by: Max M Rasmussen

Homemade soy milk

Soy milk and musli - Max M Rasmussen
Video Recipe - Soy milk is a little difficult to make, but it's fun, and it's good for many things. Some vegetarian argue that you can use it instead of milk. That's not quite true. But you can use it in many places instead of milk. It is also the first step towards Tofu, which is a usefull ingredient in cooking.


  • 500 g (1 lbs) soy beans
  • 2 tbsp sugar
  • ½ tsp salt
  • water


Soak the dried soy beans for 6-12 hours. Preferably in the fridge.

Change the water.

Heat the water and beans in a pan to 82°C-85°C (180°C-185°C). it does not matter if they simmer a little, but it's not necessary.

Put beans and water into a blender. 1 measure of beans for 2-3 measure of water. Depending on how strong you want it to be. The difference is like whole milk and skimmed milk. I use 1 glass beans to 2 glasses of water. You can always add more water later.

Blend the the beans very finely. At least 2 minutes.

Put all the beans and water portions into one large saucepan.

Let it simmer, uncovered, for ½ hour. be sure to use a large pot as it easily boils over. Just like plain milk. Trust me. You Don't want it all over your stove...

A lot of skins will form on the mixture as it simmers. The Asians see it as a specialty, and they peel it of and save it for wrapping other food. That is too  much trouble for me though :-S I just stir it into the mixture again where it dissolves.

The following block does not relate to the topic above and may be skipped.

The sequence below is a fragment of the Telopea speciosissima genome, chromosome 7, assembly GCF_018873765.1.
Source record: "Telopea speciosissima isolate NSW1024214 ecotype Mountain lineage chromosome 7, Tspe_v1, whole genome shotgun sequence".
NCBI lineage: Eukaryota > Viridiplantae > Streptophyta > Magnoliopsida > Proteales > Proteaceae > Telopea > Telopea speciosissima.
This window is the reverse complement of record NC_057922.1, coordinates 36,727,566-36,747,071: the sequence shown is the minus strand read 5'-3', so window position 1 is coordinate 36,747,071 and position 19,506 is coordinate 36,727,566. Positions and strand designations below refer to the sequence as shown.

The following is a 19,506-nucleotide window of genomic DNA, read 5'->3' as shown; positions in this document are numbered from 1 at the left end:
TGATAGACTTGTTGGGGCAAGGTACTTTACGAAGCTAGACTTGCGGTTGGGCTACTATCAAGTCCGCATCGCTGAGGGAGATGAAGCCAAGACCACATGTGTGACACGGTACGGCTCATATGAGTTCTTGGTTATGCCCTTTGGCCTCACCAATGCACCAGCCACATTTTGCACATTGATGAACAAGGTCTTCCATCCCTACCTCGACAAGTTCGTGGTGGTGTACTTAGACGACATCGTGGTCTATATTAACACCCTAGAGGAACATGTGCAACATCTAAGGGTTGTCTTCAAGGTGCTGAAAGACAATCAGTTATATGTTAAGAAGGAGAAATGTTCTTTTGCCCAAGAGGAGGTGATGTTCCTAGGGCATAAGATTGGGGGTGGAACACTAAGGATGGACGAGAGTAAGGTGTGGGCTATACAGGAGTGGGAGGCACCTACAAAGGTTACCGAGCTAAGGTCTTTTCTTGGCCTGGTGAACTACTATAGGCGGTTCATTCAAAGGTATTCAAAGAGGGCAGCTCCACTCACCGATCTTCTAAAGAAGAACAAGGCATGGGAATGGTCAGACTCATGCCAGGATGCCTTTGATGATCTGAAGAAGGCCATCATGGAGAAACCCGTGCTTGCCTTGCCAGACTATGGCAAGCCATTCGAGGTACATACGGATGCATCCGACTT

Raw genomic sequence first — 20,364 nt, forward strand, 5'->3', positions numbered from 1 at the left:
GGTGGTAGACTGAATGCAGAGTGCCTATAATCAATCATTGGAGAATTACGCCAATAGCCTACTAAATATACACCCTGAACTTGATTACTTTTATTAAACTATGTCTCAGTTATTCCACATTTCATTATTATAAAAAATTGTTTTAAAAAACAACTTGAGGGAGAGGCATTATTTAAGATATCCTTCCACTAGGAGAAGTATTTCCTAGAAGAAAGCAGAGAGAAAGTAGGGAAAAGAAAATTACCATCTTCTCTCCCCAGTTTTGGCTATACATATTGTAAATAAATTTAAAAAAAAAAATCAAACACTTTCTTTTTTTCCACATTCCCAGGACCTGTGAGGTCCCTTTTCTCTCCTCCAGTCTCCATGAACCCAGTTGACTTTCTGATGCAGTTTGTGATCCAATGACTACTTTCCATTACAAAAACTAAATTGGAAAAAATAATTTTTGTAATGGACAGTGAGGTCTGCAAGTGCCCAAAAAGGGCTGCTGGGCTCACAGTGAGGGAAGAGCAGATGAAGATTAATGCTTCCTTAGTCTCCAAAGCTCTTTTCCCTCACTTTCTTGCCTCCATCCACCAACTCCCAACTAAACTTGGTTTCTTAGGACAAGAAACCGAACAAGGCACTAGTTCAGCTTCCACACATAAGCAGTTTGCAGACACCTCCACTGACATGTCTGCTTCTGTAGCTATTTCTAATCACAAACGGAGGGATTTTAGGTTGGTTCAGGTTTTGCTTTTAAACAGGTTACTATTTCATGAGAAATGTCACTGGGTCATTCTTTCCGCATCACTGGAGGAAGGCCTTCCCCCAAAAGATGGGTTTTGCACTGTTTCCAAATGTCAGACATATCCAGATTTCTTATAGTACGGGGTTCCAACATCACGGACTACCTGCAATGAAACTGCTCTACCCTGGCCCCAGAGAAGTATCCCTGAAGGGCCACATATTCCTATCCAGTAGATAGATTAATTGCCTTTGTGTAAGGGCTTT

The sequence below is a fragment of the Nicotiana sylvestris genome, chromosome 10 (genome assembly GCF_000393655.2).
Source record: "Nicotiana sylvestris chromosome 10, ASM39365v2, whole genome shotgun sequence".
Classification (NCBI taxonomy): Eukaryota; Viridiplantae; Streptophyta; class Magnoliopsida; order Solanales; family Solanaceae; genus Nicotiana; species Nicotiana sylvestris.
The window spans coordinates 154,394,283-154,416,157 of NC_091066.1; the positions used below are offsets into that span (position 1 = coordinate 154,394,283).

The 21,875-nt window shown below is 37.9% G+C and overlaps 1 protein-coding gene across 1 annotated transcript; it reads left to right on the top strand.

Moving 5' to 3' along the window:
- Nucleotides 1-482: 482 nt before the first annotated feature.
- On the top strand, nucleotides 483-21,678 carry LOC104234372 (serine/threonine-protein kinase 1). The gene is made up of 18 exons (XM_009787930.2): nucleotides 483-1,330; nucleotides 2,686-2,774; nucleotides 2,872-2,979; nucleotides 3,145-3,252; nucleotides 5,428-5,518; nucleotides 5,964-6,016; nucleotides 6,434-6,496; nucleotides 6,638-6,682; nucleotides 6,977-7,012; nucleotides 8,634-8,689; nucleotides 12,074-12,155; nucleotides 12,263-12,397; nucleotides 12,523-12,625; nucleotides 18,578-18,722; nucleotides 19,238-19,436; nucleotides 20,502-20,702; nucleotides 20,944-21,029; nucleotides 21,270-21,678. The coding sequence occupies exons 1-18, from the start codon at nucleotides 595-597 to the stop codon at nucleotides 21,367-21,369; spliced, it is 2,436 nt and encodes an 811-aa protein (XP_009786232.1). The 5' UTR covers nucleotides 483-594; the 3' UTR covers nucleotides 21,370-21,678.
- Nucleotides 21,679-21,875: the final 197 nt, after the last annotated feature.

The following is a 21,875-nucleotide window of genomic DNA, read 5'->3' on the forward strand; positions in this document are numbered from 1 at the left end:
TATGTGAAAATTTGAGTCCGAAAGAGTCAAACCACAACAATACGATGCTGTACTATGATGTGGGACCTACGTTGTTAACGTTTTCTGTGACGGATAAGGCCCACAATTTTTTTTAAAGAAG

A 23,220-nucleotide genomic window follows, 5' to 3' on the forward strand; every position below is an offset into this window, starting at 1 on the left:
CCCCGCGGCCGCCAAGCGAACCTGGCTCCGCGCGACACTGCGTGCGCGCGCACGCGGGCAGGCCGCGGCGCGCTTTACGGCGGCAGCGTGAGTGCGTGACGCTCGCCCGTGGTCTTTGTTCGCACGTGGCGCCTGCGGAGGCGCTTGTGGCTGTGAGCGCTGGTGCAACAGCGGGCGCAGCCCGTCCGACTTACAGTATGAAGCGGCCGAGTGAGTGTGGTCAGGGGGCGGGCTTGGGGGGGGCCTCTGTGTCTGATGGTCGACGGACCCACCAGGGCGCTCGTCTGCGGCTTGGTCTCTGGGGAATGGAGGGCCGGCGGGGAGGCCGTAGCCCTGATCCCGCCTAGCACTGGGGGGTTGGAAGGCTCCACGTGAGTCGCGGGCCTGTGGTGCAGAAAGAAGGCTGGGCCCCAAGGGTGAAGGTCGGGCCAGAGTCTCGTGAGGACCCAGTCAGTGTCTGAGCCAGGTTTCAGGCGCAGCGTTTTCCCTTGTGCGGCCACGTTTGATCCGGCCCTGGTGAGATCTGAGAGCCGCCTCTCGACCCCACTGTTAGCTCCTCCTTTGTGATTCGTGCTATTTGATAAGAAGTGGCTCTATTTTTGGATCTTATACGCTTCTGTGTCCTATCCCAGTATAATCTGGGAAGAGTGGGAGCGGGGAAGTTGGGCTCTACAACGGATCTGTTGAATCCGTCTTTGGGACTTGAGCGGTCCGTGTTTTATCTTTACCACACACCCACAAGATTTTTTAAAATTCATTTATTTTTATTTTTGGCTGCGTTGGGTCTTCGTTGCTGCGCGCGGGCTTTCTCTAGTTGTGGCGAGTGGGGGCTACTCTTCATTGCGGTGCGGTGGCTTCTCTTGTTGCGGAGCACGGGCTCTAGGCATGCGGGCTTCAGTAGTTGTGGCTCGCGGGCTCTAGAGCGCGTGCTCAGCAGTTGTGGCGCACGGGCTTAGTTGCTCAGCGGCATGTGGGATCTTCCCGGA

Strain the cooked mixture through a sieve with a few layers of cheesecloth or other cloth over it.

Squeeze it tighly in the end, so you can get the okara as dry as possible. And extract as much soy milk as possible.

Add salt and sugar to the strained soy milk to tast. I prefer 1 tbsp sugar and 1/4 tsp of salt per liter. It can keep for approximately 1 week in the fridge. Or for months in the freezer.


It may seem strange that the beans must first be heated to 82°C-85°C (180°C-185°C), blended and then boiled. However, it is necessary for the flavor.

There is an enzyme in the beans which develos a bitter bean flavor if the beans are exposed to oxygen. Which happens if they are blended without heating.

Heating up the beans first will destroy the enzymes and the soy milk tastes much better.

It's not undrinkable with the bitter taste, and some like it, but I very much prefer it without the bitterness.

The soy milk is good for:

  • Milk on muesli
  • In bread and cakes instead of milk.
  • Homemade tofu
  • Smoothies

The Okara

The remaining pulp of soy grains is called okara and is great for bread, cakes and homemade muesli. When they are roasted they taste like roasted almonds.

In some dishes you can use the "wet" okara directly from soy production. But it is easier to store if you dry it in the oven at a low temperature. Which, however, takes quite a while.

The Okara is good for:

  • Filler in force-meat
  • In bread
  • Roasted in homemade muesli
  • Roasted in casseroles
  • Roasted in salads